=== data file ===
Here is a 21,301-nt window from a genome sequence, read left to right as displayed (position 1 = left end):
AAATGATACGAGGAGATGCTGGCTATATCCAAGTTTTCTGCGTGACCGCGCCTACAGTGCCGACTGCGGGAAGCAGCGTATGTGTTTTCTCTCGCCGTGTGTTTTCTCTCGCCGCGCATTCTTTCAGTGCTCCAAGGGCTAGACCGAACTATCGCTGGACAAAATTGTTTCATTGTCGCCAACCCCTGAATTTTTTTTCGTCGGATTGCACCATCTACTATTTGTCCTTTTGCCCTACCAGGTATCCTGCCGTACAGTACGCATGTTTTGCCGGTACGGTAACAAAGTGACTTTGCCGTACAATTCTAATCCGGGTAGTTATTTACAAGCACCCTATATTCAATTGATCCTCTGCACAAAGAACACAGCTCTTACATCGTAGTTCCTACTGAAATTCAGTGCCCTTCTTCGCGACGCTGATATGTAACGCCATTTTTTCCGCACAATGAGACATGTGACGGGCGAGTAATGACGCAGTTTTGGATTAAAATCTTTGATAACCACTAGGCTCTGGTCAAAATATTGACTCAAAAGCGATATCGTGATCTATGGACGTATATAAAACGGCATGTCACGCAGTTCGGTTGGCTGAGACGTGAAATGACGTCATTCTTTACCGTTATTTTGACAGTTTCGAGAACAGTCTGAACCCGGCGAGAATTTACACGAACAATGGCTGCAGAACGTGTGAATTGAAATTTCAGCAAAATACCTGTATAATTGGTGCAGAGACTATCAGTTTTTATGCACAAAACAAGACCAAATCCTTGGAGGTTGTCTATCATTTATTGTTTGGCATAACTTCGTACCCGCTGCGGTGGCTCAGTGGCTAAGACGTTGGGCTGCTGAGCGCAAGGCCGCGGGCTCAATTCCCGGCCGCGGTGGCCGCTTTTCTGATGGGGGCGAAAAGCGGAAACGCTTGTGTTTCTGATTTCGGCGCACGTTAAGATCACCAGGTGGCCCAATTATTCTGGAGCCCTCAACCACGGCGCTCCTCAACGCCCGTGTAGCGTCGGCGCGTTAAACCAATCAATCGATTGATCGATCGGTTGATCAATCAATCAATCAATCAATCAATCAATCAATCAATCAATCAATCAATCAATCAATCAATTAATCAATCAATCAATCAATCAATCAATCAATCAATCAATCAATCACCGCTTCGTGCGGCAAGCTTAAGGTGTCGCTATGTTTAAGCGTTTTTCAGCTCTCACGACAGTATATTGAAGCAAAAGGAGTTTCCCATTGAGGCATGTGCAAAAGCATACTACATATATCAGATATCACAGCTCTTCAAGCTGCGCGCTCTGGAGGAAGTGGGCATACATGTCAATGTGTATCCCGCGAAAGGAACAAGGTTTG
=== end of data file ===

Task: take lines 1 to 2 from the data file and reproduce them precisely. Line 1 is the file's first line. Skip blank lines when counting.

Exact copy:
Here is a 21,301-nt window from a genome sequence, read left to right as displayed (position 1 = left end):
AAATGATACGAGGAGATGCTGGCTATATCCAAGTTTTCTGCGTGACCGCGCCTACAGTGCCGACTGCGGGAAGCAGCGTATGTGTTTTCTCTCGCCGTGTGTTTTCTCTCGCCGCGCATTCTTTCAGTGCTCCAAGGGCTAGACCGAACTATCGCTGGACAAAATTGTTTCATTGTCGCCAACCCCTGAATTTTTTTTCGTCGGATTGCACCATCTACTATTTGTCCTTTTGCCCTACCAGGTATCCTGCCGTACAGTACGCATGTTTTGCCGGTACGGTAACAAAGTGACTTTGCCGTACAATTCTAATCCGGGTAGTTATTTACAAGCACCCTATATTCAATTGATCCTCTGCACAAAGAACACAGCTCTTACATCGTAGTTCCTACTGAAATTCAGTGCCCTTCTTCGCGACGCTGATATGTAACGCCATTTTTTCCGCACAATGAGACATGTGACGGGCGAGTAATGACGCAGTTTTGGATTAAAATCTTTGATAACCACTAGGCTCTGGTCAAAATATTGACTCAAAAGCGATATCGTGATCTATGGACGTATATAAAACGGCATGTCACGCAGTTCGGTTGGCTGAGACGTGAAATGACGTCATTCTTTACCGTTATTTTGACAGTTTCGAGAACAGTCTGAACCCGGCGAGAATTTACACGAACAATGGCTGCAGAACGTGTGAATTGAAATTTCAGCAAAATACCTGTATAATTGGTGCAGAGACTATCAGTTTTTATGCACAAAACAAGACCAAATCCTTGGAGGTTGTCTATCATTTATTGTTTGGCATAACTTCGTACCCGCTGCGGTGGCTCAGTGGCTAAGACGTTGGGCTGCTGAGCGCAAGGCCGCGGGCTCAATTCCCGGCCGCGGTGGCCGCTTTTCTGATGGGGGCGAAAAGCGGAAACGCTTGTGTTTCTGATTTCGGCGCACGTTAAGATCACCAGGTGGCCCAATTATTCTGGAGCCCTCAACCACGGCGCTCCTCAACGCCCGTGTAGCGTCGGCGCGTTAAACCAATCAATCGATTGATCGATCGGTTGATCAATCAATCAATCAATCAATCAATCAATCAATCAATCAATCAATCAATCAATCAATCAATTAATCAATCAATCAATCAATCAATCAATCAATCAATCAATCAATCACCGCTTCGTGCGGCAAGCTTAAGGTGTCGCTATGTTTAAGCGTTTTTCAGCTCTCACGACAGTATATTGAAGCAAAAGGAGTTTCCCATTGAGGCATGTGCAAAAGCATACTACATATATCAGATATCACAGCTCTTCAAGCTGCGCGCTCTGGAGGAAGTGGGCATACATGTCAATGTGTATCCCGCGAAAGGAACAAGGTTTG